A total of 25 subjects (60% male) were recruited and completed the interview process for the full study post-pilot. All participants were pharmacists and had at least 3 years of practice experience. All (25/25) had experience assessing students in practice and 16/25 (64%) had experience assessing students in OSCE settings. All subjects were employed in Qatar (academic or practice settings) during the study period. Subjects came from fourteen countries of origin, which included Canada, Egypt, Fiji, Ghana, India, Jordan, Lebanon, Nigeria, Peru, Qatar, Somalia, Sudan, Syria, and the USA. Measured cultural orientations are given in Table 4. Overall assessors scored low on power-distance, high on uncertainty avoidance, and average on masculinity-femininity and individual-collectivism. The greatest variability between assessors was noted for masculinity-femininity.
Table 4

Cultural dimension scores as measured by CVSCALE


Median (scale 1–5) (range)

Power-Distance (n = 25)

1.60 (1.0–3.2)

Uncertainty Avoidance (n = 25)

4.00 (2.80–4.80)

Masculinity-Femininity (n = 25)

2.25 (1.25–4.25)

Individualism-Collectivism (n = 25)

3.33 (2.33–4.33)

Table 5 presents correlations between assessors’ cultural orientations and global score ratings. Participants gave video 2 the highest global score (good instrumental and affective), followed by video 1 (good instrumental, poor affective), and lastly video 3 (poor instrumental, mixed affective). The cultural orientations of power-distance and masculinity-femininity were significantly associated with global assessments of video 3. Specifically, those scoring higher on power-distance and higher on masculinity gave higher scores for this video (r = .445 and r = .537, respectively). No other significant correlations were found between video scores and cultural orientations.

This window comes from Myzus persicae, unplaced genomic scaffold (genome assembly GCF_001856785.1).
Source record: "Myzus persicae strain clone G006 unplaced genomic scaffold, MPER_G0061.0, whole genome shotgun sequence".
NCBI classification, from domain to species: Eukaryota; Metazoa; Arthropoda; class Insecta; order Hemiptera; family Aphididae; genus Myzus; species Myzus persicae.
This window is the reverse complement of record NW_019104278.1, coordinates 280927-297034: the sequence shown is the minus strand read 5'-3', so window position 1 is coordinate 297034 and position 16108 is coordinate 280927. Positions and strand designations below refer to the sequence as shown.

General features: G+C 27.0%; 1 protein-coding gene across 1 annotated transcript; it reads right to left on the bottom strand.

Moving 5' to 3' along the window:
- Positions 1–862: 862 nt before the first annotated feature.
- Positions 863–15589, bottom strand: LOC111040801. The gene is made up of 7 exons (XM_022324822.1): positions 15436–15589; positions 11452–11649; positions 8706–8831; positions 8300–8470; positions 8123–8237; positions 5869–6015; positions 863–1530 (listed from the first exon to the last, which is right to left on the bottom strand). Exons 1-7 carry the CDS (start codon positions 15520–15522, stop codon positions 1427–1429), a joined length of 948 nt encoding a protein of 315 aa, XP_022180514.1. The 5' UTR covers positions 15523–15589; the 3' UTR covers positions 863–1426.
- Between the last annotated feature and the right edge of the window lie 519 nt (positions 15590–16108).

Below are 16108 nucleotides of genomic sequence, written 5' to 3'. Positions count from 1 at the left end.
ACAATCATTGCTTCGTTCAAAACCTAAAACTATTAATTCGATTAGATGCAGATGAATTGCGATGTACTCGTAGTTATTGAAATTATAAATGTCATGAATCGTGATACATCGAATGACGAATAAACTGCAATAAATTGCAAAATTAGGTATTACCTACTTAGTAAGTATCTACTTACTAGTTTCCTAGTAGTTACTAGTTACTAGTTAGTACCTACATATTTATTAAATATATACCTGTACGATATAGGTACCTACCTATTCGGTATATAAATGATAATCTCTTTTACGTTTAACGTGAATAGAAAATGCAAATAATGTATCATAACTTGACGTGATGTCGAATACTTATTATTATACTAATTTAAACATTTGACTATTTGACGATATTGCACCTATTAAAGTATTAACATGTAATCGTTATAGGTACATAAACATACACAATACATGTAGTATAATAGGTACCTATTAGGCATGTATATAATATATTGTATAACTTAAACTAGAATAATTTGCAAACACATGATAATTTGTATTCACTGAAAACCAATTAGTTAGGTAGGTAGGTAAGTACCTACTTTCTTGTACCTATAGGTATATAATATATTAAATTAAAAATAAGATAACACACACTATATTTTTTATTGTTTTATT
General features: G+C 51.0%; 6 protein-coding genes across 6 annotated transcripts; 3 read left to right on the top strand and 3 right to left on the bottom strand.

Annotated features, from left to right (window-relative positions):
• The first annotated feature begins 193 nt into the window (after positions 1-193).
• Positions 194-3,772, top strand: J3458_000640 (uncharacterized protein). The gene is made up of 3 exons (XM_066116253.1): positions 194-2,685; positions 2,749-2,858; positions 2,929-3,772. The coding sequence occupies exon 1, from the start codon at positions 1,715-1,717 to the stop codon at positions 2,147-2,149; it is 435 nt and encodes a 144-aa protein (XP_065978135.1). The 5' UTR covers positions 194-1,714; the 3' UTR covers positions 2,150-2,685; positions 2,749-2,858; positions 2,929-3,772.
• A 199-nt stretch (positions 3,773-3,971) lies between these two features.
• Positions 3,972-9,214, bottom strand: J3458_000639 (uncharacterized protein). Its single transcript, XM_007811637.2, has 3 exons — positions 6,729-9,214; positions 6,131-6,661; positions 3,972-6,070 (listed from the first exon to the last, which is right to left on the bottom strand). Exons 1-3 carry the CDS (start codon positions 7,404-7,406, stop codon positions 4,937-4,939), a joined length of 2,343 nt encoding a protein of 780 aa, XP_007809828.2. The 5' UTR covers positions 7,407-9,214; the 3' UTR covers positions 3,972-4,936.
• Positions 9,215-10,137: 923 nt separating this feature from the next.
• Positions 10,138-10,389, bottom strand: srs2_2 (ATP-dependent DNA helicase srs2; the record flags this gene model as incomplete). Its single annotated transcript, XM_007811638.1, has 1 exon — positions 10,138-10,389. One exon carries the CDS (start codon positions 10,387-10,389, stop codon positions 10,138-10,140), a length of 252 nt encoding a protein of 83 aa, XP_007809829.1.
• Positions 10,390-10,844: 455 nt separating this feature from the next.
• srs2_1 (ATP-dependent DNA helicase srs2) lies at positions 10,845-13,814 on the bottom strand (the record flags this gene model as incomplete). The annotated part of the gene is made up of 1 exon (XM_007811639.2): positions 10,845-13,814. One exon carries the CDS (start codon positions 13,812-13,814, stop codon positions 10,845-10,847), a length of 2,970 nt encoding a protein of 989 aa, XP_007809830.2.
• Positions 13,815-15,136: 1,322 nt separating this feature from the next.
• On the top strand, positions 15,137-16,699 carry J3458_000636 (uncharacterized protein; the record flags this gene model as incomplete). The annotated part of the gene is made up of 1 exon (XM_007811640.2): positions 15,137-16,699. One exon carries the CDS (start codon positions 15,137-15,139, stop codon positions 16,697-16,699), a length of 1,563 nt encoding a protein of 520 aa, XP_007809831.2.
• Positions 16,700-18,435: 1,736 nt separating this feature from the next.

Table 5

Overall global assessment scores given by assessors and correlations with measured cultural dimensions


Median (scale 1–5) (range)

Correlation with Power-Distance (r)

Correlation with Masculinity-Femininity (r)

Correlation with Uncertainty Avoidance (r)

Correlation with Individualism-Collectivism (r)

1 (n = 25)

3.0 (2.0–4.5)

−.091 (p = 0.664)

−.023 (p = 0.915)

.150 (p = 0.474)

.314 (p = 0.126)

2 (n = 25)

5.0 (3.5–5.0)

.064 (p = 0.761)

−.055 (p = 794)

.128 (p = 0.543)

−.092 (p = 0.660)

3 (n = 25)

2.5 (1.0–5.0)

.445* (p = 0.026)

.537* (p = 0.006)

.116 (p = 0.579)

.212 (p = 0.308)

*denotes statistical significance (p < 0.05)

r = Spearman’s Rank Correlation Coefficient

Table 6 presents correlations between assessors’ cultural orientations and utterance proportions of positive, negative, and total instrumental and affective communication behaviours. Table 6 shows that assessor interpretations and valuing of observed behaviours in videos 1 and 2 reflect practitioner performance on the videos and does not seem to be affected by assessors’ cultural orientations. Only one significant correlation was noted in video 1 (Table 6). Masculine assessors were associated with giving less positive utterances of affective behaviours (r = −.396). However, these utterances only accounted for 1.5% of total assessor utterances on this video, which precludes interpretation of this result. No associations were significant in video 2.